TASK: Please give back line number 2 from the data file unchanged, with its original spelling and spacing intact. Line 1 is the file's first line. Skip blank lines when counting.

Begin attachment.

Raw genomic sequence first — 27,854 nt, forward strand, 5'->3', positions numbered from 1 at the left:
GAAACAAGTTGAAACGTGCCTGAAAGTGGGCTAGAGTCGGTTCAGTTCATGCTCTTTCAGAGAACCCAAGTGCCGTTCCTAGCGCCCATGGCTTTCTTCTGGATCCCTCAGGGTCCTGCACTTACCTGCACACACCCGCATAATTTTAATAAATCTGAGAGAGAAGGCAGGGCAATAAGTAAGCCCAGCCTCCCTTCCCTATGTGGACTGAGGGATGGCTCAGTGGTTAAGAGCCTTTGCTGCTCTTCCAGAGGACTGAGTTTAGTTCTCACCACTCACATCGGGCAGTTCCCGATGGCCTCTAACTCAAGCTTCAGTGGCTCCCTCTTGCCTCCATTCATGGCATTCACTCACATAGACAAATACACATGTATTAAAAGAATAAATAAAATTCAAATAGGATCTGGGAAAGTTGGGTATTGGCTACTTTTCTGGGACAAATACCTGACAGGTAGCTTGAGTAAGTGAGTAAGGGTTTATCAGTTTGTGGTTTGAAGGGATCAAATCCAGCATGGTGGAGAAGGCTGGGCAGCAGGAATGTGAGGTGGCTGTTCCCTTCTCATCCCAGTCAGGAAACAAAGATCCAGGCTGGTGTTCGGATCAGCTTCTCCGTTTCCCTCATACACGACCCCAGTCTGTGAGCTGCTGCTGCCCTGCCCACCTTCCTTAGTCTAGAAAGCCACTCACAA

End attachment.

GAAACAAGTTGAAACGTGCCTGAAAGTGGGCTAGAGTCGGTTCAGTTCATGCTCTTTCAGAGAACCCAAGTGCCGTTCCTAGCGCCCATGGCTTTCTTCTGGATCCCTCAGGGTCCTGCACTTACCTGCACACACCCGCATAATTTTAATAAATCTGAGAGAGAAGGCAGGGCAATAAGTAAGCCCAGCCTCCCTTCCCTATGTGGACTGAGGGATGGCTCAGTGGTTAAGAGCCTTTGCTGCTCTTCCAGAGGACTGAGTTTAGTTCTCACCACTCACATCGGGCAGTTCCCGATGGCCTCTAACTCAAGCTTCAGTGGCTCCCTCTTGCCTCCATTCATGGCATTCACTCACATAGACAAATACACATGTATTAAAAGAATAAATAAAATTCAAATAGGATCTGGGAAAGTTGGGTATTGGCTACTTTTCTGGGACAAATACCTGACAGGTAGCTTGAGTAAGTGAGTAAGGGTTTATCAGTTTGTGGTTTGAAGGGATCAAATCCAGCATGGTGGAGAAGGCTGGGCAGCAGGAATGTGAGGTGGCTGTTCCCTTCTCATCCCAGTCAGGAAACAAAGATCCAGGCTGGTGTTCGGATCAGCTTCTCCGTTTCCCTCATACACGACCCCAGTCTGTGAGCTGCTGCTGCCCTGCCCACCTTCCTTAGTCTAGAAAGCCACTCACAA